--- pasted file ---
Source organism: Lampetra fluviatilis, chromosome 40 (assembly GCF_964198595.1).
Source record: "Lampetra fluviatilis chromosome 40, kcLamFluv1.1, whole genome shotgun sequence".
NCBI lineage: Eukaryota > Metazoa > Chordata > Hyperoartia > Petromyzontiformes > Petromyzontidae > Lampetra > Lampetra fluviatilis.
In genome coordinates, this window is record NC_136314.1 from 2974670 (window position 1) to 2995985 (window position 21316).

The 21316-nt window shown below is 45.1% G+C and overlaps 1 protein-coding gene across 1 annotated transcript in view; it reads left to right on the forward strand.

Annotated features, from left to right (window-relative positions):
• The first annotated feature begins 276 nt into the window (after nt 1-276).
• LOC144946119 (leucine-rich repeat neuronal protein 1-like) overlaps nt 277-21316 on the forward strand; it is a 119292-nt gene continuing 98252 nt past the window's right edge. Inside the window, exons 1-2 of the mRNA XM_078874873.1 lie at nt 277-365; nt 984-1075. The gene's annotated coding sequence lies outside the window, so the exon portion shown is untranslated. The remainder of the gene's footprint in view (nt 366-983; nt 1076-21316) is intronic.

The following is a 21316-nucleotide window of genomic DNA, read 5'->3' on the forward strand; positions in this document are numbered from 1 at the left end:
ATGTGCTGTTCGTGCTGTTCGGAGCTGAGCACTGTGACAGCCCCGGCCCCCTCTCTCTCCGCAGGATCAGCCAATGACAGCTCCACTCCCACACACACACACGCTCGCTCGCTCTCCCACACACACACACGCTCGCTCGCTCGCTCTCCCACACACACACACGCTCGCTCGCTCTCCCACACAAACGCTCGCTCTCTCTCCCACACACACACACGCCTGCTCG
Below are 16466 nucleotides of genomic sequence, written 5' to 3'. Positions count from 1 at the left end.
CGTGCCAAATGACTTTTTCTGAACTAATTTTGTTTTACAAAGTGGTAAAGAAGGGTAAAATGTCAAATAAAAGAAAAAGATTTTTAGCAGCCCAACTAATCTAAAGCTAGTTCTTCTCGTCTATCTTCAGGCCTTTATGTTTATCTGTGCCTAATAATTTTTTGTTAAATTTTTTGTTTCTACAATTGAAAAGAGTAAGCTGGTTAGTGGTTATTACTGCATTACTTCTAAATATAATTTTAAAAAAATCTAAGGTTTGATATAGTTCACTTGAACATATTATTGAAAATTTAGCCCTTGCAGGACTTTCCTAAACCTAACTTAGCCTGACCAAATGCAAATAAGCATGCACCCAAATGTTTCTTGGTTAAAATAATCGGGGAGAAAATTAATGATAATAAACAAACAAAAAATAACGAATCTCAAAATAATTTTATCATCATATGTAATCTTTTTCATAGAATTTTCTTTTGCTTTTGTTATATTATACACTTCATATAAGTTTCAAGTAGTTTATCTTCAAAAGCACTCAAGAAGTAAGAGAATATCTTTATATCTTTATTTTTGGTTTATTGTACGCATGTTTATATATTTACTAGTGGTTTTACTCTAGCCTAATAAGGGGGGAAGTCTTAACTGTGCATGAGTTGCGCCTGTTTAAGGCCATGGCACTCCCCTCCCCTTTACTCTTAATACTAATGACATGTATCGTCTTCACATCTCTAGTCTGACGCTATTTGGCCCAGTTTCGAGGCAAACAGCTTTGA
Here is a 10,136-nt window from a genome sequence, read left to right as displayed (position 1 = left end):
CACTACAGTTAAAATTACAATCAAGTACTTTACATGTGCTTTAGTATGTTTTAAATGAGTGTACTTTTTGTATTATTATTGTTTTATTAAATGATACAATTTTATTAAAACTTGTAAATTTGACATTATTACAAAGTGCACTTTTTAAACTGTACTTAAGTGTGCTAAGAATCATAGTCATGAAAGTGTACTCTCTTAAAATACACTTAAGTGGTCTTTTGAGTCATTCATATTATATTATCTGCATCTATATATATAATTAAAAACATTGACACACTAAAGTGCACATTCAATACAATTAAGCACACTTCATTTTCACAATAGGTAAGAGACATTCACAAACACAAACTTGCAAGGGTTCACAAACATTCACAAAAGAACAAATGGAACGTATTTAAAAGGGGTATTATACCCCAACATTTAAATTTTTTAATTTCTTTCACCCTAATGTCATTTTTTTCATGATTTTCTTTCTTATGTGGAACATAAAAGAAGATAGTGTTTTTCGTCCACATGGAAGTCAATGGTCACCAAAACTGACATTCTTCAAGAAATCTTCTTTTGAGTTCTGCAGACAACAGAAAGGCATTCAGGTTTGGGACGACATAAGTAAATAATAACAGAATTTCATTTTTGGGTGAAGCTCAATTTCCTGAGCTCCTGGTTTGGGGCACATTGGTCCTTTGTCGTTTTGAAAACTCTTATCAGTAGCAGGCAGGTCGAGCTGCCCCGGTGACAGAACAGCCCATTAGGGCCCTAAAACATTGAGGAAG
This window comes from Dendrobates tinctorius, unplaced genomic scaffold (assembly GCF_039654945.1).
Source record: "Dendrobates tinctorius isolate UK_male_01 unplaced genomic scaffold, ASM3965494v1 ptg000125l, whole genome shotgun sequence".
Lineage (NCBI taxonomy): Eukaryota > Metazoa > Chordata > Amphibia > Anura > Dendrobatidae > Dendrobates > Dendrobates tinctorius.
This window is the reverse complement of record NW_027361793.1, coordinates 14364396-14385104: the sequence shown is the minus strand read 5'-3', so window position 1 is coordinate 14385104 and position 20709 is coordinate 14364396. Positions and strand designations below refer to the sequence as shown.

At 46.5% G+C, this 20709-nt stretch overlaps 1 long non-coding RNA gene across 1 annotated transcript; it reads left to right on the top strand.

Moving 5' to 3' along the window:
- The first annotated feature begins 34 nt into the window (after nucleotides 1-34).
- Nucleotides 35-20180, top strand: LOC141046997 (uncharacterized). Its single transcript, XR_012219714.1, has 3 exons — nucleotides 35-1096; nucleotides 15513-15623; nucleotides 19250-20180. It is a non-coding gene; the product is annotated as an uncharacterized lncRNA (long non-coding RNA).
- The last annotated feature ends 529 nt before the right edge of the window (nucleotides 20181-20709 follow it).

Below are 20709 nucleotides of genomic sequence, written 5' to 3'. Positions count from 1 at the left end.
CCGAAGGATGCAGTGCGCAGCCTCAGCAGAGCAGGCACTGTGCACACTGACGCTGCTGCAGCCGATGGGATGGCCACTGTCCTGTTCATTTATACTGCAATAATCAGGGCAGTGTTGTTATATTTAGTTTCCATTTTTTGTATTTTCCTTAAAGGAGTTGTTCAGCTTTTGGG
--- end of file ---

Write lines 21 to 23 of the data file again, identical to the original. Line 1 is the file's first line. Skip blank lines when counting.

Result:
- The first annotated feature begins 34 nt into the window (after nucleotides 1-34).
- Nucleotides 35-20180, top strand: LOC141046997 (uncharacterized). Its single transcript, XR_012219714.1, has 3 exons — nucleotides 35-1096; nucleotides 15513-15623; nucleotides 19250-20180. It is a non-coding gene; the product is annotated as an uncharacterized lncRNA (long non-coding RNA).
- The last annotated feature ends 529 nt before the right edge of the window (nucleotides 20181-20709 follow it).